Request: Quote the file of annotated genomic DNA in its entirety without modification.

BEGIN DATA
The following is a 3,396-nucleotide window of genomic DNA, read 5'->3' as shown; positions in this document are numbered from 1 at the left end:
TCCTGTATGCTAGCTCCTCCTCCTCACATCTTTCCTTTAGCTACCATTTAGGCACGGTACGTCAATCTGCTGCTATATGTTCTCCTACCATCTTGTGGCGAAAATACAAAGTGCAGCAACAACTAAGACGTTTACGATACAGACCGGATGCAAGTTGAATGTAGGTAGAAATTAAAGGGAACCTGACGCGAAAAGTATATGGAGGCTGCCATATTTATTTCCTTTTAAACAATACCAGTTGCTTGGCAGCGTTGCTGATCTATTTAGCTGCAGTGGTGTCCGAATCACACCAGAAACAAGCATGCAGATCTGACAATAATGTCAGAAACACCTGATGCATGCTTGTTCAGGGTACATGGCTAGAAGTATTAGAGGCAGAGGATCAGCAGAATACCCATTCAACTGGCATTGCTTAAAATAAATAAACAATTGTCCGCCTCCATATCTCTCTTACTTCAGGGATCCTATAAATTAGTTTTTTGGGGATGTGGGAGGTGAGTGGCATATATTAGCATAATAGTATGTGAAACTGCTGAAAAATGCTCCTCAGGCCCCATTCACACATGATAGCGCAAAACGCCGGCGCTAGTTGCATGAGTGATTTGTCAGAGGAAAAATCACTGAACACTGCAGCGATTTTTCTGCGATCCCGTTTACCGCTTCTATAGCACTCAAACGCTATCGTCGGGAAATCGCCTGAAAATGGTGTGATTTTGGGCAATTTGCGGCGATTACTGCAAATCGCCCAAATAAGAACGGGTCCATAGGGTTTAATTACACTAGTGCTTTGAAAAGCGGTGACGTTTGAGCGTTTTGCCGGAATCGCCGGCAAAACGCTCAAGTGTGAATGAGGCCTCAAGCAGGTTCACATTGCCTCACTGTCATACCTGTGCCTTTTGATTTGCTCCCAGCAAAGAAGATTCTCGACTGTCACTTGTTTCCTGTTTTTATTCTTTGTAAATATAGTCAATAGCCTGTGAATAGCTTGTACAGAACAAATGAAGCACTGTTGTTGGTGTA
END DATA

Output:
The following is a 3,396-nucleotide window of genomic DNA, read 5'->3' as shown; positions in this document are numbered from 1 at the left end:
TCCTGTATGCTAGCTCCTCCTCCTCACATCTTTCCTTTAGCTACCATTTAGGCACGGTACGTCAATCTGCTGCTATATGTTCTCCTACCATCTTGTGGCGAAAATACAAAGTGCAGCAACAACTAAGACGTTTACGATACAGACCGGATGCAAGTTGAATGTAGGTAGAAATTAAAGGGAACCTGACGCGAAAAGTATATGGAGGCTGCCATATTTATTTCCTTTTAAACAATACCAGTTGCTTGGCAGCGTTGCTGATCTATTTAGCTGCAGTGGTGTCCGAATCACACCAGAAACAAGCATGCAGATCTGACAATAATGTCAGAAACACCTGATGCATGCTTGTTCAGGGTACATGGCTAGAAGTATTAGAGGCAGAGGATCAGCAGAATACCCATTCAACTGGCATTGCTTAAAATAAATAAACAATTGTCCGCCTCCATATCTCTCTTACTTCAGGGATCCTATAAATTAGTTTTTTGGGGATGTGGGAGGTGAGTGGCATATATTAGCATAATAGTATGTGAAACTGCTGAAAAATGCTCCTCAGGCCCCATTCACACATGATAGCGCAAAACGCCGGCGCTAGTTGCATGAGTGATTTGTCAGAGGAAAAATCACTGAACACTGCAGCGATTTTTCTGCGATCCCGTTTACCGCTTCTATAGCACTCAAACGCTATCGTCGGGAAATCGCCTGAAAATGGTGTGATTTTGGGCAATTTGCGGCGATTACTGCAAATCGCCCAAATAAGAACGGGTCCATAGGGTTTAATTACACTAGTGCTTTGAAAAGCGGTGACGTTTGAGCGTTTTGCCGGAATCGCCGGCAAAACGCTCAAGTGTGAATGAGGCCTCAAGCAGGTTCACATTGCCTCACTGTCATACCTGTGCCTTTTGATTTGCTCCCAGCAAAGAAGATTCTCGACTGTCACTTGTTTCCTGTTTTTATTCTTTGTAAATATAGTCAATAGCCTGTGAATAGCTTGTACAGAACAAATGAAGCACTGTTGTTGGTGTA